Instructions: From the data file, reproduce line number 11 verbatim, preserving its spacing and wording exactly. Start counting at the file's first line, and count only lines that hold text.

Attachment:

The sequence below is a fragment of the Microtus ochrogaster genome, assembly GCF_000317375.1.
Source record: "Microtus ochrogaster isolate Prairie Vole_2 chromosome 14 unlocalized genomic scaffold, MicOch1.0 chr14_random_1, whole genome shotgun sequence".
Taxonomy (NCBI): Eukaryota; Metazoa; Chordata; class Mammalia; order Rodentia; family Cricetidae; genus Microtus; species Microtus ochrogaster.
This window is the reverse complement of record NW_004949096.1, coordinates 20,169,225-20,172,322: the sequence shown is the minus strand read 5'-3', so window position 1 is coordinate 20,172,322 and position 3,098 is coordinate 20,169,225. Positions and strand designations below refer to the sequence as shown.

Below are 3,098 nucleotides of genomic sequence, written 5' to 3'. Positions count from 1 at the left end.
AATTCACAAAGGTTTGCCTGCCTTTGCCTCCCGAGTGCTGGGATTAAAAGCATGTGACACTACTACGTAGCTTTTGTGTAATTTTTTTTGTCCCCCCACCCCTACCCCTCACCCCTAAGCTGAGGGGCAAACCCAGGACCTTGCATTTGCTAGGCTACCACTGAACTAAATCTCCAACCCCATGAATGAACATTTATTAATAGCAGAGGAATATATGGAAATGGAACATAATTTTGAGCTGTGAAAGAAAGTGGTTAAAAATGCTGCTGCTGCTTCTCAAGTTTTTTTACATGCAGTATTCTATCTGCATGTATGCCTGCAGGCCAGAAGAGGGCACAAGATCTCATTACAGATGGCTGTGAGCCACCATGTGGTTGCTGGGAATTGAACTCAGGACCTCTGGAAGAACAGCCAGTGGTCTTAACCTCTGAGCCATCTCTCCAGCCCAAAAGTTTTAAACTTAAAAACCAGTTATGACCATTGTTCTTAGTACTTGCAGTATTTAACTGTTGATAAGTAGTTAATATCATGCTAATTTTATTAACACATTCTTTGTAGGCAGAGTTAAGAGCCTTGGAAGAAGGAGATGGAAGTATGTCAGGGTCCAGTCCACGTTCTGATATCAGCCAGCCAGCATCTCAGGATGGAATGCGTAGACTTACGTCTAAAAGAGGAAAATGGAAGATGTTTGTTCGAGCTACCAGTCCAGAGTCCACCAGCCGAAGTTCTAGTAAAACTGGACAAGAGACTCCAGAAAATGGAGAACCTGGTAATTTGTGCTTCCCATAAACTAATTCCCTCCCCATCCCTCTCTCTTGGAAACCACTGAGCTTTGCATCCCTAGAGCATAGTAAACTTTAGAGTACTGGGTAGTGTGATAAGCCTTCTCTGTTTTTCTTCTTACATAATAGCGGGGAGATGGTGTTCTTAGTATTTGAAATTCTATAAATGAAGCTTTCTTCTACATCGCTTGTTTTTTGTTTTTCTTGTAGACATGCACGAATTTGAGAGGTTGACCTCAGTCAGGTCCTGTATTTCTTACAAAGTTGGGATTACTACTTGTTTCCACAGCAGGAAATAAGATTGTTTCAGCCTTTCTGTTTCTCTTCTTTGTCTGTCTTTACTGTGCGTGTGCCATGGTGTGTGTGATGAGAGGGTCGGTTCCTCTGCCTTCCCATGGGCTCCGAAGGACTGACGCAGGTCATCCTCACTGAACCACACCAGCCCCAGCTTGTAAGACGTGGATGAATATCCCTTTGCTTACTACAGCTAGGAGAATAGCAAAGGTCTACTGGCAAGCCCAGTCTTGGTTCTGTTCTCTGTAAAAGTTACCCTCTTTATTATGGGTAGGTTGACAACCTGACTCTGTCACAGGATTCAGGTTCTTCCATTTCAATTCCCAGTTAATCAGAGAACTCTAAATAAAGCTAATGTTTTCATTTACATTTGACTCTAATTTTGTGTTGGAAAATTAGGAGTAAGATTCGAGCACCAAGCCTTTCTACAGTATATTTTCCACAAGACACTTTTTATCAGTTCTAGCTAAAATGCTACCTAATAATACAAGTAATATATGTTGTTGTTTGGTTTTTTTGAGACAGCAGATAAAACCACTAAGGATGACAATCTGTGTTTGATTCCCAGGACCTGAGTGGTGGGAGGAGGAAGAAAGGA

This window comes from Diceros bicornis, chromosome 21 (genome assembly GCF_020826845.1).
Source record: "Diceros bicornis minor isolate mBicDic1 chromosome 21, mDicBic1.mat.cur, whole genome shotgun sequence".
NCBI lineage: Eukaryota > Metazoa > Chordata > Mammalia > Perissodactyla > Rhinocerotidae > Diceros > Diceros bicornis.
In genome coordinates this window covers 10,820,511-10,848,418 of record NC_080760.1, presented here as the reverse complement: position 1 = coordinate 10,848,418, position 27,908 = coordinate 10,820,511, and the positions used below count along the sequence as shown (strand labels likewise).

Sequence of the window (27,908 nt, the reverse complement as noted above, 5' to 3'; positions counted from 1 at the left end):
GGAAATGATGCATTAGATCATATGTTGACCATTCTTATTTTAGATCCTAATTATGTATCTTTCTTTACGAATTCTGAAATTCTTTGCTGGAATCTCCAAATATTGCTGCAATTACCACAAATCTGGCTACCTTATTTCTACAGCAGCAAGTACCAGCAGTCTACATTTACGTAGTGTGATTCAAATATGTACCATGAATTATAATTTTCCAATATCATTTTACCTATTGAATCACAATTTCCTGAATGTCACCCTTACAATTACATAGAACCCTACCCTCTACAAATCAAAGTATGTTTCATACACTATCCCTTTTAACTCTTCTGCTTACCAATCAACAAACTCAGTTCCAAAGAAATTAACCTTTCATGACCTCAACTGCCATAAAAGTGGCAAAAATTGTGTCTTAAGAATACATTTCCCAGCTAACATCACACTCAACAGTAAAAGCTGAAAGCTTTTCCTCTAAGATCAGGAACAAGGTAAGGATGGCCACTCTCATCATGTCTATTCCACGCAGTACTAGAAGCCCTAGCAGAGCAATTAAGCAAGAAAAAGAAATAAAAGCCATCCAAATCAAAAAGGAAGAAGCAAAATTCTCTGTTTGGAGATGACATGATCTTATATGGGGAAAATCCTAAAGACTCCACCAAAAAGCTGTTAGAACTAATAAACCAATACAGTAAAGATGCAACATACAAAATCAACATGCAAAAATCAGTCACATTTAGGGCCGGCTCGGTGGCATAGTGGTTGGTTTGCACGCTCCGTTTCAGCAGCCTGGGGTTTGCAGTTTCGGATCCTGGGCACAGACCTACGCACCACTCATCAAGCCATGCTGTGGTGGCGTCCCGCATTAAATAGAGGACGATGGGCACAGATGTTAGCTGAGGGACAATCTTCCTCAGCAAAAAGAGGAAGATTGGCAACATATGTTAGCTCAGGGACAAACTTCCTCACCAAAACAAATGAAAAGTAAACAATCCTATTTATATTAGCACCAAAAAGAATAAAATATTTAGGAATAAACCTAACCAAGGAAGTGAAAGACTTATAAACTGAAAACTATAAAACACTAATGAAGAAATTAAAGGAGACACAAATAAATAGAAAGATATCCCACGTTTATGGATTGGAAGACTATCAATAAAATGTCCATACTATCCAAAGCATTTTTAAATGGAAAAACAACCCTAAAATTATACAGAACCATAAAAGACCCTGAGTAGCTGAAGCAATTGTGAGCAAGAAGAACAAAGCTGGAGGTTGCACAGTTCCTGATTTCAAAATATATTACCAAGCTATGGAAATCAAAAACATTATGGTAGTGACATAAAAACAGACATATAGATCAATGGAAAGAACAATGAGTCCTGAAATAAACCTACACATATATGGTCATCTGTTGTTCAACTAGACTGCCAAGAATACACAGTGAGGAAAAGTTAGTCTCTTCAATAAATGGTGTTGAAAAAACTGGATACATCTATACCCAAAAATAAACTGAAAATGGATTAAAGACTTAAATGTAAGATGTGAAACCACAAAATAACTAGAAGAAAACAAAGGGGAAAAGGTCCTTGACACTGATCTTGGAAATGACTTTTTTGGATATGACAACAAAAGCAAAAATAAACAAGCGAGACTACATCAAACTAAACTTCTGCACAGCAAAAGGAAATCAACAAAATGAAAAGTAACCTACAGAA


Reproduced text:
Sequence of the window (27,908 nt, the reverse complement as noted above, 5' to 3'; positions counted from 1 at the left end):